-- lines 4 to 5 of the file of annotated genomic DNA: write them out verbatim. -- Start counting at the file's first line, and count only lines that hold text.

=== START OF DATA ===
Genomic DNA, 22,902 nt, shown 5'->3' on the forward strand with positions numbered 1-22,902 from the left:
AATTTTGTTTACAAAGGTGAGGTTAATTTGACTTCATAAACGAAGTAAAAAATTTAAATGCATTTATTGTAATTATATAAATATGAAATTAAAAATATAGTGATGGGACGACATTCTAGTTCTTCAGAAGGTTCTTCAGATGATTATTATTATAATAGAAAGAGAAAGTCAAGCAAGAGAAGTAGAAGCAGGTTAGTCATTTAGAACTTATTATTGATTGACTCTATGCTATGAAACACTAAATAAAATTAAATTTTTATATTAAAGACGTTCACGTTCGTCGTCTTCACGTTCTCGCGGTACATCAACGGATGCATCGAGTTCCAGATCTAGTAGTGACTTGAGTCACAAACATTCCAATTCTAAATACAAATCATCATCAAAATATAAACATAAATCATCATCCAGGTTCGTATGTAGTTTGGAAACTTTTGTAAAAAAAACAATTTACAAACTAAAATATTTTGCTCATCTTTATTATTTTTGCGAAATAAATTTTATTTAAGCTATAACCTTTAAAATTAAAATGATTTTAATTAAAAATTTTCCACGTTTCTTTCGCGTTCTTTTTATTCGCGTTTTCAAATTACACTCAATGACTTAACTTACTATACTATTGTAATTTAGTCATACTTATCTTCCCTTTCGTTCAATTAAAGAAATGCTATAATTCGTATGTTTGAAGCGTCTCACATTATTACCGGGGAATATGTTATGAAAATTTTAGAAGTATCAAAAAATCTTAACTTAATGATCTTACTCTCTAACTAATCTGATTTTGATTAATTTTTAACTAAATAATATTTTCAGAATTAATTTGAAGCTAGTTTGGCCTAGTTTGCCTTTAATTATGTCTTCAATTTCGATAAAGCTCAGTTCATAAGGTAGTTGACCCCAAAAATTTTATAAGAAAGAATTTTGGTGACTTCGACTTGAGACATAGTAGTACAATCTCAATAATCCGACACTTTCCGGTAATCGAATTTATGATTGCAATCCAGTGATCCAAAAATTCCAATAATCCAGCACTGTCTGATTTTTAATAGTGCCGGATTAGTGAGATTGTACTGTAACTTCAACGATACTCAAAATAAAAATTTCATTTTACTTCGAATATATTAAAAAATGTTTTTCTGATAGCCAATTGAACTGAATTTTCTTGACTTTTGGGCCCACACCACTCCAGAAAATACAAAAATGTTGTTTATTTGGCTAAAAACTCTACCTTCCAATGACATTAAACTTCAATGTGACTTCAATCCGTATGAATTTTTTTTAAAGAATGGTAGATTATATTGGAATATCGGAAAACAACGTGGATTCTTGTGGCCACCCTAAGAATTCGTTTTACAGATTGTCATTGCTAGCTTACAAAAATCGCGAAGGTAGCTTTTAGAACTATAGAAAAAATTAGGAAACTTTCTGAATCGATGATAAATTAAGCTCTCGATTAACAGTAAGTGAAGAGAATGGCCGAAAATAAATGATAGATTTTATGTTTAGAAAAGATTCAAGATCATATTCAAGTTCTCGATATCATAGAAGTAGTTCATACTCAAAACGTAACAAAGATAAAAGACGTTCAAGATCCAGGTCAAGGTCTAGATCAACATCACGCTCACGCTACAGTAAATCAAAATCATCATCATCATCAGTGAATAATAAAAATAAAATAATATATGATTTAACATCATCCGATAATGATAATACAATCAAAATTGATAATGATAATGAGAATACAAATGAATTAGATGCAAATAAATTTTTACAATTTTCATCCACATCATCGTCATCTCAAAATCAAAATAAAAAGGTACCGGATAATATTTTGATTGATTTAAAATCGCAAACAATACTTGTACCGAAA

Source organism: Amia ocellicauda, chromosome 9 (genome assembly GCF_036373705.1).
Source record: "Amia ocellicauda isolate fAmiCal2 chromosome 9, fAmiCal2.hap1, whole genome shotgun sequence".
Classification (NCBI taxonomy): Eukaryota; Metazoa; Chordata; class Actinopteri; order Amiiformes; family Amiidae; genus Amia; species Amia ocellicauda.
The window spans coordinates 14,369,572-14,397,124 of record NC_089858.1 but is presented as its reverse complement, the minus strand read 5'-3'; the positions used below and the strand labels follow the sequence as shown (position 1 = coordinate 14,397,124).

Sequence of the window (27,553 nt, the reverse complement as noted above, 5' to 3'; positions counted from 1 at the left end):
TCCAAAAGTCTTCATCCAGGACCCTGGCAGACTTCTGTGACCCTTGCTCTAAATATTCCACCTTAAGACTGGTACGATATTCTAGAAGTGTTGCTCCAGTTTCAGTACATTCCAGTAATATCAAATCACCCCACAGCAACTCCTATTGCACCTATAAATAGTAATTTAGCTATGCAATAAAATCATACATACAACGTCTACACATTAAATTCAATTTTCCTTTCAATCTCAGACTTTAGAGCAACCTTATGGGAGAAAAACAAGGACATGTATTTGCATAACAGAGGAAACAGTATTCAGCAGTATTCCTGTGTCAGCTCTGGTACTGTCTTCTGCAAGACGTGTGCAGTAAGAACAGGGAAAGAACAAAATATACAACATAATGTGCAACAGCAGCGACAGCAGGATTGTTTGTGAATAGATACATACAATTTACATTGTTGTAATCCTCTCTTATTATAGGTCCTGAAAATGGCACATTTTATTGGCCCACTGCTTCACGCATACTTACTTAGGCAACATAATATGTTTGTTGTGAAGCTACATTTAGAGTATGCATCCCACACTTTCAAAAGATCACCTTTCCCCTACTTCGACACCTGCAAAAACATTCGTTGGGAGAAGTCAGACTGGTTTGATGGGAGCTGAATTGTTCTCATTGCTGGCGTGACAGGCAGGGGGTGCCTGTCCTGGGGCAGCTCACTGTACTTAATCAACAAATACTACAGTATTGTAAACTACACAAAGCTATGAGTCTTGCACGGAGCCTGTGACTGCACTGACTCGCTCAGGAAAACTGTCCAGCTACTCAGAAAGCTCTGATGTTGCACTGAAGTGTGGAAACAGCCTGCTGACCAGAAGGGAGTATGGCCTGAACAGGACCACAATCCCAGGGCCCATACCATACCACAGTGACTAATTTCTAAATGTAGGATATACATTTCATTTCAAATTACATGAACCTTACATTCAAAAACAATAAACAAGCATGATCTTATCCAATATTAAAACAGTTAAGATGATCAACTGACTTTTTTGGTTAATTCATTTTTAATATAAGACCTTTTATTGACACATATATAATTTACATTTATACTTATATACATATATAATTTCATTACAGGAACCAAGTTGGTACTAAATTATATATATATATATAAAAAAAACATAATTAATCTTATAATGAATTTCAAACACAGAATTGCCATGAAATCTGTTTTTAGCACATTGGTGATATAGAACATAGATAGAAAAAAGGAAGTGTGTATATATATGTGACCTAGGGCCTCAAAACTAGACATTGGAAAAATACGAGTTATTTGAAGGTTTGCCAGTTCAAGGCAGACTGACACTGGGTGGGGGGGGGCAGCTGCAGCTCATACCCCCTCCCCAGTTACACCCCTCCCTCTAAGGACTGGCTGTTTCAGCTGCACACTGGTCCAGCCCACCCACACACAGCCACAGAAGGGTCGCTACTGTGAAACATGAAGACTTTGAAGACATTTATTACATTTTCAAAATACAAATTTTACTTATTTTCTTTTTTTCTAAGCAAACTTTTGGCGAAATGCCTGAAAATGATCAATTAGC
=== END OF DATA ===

Source record: "Amia ocellicauda isolate fAmiCal2 chromosome 9, fAmiCal2.hap1, whole genome shotgun sequence".
Classification (NCBI taxonomy): Eukaryota; Metazoa; Chordata; class Actinopteri; order Amiiformes; family Amiidae; genus Amia; species Amia ocellicauda.